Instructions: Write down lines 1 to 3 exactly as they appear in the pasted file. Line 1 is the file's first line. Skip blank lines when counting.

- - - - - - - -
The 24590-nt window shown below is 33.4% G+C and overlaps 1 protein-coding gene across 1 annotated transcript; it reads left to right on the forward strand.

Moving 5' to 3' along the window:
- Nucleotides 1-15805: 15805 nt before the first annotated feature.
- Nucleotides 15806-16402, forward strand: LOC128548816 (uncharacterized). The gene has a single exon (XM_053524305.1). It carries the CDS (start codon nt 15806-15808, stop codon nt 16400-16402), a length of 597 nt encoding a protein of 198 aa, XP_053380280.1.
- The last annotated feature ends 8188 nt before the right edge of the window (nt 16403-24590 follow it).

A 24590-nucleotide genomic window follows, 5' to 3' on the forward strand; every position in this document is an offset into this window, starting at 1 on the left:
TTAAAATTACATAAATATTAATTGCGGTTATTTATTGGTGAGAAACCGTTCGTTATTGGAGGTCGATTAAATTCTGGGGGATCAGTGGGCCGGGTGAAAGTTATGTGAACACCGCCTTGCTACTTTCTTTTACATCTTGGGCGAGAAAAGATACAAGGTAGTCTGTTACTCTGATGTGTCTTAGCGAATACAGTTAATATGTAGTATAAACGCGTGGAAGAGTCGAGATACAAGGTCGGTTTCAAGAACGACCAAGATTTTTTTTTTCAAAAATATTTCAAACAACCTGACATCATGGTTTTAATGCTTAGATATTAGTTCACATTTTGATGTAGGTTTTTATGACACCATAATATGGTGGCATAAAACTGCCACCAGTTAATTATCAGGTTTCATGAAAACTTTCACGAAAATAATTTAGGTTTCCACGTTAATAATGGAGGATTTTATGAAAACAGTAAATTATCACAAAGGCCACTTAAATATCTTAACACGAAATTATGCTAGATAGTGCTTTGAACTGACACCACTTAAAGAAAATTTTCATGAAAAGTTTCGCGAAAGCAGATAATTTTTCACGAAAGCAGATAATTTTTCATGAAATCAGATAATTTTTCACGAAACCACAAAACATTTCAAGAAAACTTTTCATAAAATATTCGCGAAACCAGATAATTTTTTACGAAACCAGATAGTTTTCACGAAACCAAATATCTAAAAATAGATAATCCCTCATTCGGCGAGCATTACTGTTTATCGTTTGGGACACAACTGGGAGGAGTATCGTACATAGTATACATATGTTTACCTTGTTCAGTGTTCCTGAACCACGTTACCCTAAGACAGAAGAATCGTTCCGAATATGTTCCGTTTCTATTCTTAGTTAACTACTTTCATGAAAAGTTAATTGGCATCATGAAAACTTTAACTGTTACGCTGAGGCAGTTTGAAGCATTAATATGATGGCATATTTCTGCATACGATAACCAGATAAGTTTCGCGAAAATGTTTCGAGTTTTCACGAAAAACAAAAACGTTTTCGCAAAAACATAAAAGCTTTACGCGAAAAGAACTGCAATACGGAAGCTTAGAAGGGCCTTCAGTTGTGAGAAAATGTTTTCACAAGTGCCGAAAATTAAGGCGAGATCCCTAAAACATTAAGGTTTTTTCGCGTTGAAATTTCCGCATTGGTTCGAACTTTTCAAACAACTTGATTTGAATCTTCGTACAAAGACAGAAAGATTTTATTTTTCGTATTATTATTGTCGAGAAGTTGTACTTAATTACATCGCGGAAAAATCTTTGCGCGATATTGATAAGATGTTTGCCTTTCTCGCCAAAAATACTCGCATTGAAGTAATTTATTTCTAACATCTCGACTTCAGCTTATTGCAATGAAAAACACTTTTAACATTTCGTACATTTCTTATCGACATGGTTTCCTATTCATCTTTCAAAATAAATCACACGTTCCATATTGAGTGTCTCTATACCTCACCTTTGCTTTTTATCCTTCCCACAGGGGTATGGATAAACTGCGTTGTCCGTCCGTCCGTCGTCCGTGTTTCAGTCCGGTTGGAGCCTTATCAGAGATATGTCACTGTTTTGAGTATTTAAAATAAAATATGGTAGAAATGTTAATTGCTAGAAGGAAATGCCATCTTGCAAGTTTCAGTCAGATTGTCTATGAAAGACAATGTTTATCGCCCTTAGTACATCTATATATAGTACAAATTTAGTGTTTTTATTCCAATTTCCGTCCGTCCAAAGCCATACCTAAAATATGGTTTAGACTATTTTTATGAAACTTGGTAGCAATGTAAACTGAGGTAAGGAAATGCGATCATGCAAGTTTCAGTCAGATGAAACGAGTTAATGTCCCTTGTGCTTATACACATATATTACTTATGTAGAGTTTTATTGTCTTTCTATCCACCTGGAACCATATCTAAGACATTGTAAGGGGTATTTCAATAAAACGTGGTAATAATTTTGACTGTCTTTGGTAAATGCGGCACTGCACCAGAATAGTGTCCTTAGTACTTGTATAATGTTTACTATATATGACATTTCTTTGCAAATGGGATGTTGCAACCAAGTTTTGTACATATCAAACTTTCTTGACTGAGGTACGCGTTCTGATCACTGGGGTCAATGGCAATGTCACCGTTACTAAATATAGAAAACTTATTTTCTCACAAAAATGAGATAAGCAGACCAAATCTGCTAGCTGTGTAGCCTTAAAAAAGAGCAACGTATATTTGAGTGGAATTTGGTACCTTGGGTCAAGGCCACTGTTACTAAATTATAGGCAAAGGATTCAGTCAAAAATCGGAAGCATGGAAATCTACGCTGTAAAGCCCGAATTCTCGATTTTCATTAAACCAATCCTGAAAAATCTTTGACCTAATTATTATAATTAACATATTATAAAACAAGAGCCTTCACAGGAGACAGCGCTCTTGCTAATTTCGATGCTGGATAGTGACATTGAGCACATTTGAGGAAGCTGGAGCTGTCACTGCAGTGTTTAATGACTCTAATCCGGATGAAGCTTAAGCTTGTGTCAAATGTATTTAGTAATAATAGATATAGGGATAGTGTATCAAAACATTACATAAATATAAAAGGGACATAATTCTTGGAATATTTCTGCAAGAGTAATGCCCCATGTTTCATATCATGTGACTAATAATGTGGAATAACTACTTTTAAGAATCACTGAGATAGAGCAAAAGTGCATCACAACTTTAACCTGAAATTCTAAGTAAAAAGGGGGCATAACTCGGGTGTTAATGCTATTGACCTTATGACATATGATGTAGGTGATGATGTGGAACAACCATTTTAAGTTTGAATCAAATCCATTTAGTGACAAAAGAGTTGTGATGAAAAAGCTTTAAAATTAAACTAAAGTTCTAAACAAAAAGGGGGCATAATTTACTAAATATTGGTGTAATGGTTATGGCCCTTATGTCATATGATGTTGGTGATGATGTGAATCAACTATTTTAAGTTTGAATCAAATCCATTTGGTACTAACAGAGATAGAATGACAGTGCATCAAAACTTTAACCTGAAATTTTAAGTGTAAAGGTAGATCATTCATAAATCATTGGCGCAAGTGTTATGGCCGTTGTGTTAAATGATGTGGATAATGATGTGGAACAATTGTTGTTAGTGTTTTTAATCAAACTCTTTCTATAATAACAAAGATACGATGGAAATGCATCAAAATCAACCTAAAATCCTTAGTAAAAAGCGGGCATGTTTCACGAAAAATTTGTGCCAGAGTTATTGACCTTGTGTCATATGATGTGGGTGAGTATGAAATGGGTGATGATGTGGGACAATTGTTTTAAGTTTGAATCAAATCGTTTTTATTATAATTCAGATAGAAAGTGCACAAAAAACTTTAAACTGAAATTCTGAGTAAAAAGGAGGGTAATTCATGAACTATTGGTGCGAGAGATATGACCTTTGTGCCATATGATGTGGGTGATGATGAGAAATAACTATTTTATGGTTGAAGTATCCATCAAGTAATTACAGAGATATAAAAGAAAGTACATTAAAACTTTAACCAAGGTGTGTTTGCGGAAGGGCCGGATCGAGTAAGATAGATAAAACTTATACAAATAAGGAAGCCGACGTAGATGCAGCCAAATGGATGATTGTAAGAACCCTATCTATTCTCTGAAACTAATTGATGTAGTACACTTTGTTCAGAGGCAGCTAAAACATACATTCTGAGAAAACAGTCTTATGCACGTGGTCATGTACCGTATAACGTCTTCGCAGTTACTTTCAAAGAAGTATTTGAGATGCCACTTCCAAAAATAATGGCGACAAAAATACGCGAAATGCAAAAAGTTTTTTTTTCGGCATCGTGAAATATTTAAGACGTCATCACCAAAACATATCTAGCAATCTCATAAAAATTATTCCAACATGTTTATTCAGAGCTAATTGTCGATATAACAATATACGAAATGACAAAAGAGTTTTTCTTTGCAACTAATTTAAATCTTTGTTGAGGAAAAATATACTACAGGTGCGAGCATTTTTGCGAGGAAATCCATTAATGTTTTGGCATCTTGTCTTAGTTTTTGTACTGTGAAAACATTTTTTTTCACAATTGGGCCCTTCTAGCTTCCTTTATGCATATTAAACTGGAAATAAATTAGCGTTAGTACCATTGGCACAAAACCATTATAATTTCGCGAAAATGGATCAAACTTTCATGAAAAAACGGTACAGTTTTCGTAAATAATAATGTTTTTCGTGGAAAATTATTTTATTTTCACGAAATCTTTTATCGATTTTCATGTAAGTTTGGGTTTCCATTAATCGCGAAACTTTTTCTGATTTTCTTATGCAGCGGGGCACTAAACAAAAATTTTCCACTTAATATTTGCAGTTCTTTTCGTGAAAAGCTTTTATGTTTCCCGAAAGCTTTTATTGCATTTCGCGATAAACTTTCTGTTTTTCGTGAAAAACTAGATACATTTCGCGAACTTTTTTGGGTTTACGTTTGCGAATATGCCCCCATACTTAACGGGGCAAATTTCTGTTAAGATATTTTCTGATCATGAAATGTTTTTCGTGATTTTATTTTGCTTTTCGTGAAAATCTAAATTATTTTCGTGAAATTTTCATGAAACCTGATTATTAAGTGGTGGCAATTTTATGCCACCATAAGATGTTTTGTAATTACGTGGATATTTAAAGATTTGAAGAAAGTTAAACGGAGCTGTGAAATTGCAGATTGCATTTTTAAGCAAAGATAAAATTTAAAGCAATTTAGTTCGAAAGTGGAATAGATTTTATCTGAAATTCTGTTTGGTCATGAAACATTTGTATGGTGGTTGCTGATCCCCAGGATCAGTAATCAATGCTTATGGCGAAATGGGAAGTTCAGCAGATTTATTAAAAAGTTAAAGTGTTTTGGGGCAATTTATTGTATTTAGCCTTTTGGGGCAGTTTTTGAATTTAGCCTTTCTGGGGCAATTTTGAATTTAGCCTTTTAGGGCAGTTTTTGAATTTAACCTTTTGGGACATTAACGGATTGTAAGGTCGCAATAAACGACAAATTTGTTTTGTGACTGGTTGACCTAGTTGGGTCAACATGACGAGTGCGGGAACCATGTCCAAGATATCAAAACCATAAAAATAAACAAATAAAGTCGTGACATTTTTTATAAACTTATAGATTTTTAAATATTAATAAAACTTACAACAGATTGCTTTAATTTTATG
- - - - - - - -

The 24590-nt window shown below is 33.4% G+C and overlaps 1 protein-coding gene across 1 annotated transcript; it reads left to right on the forward strand.

Moving 5' to 3' along the window:
- Nucleotides 1-15805: 15805 nt before the first annotated feature.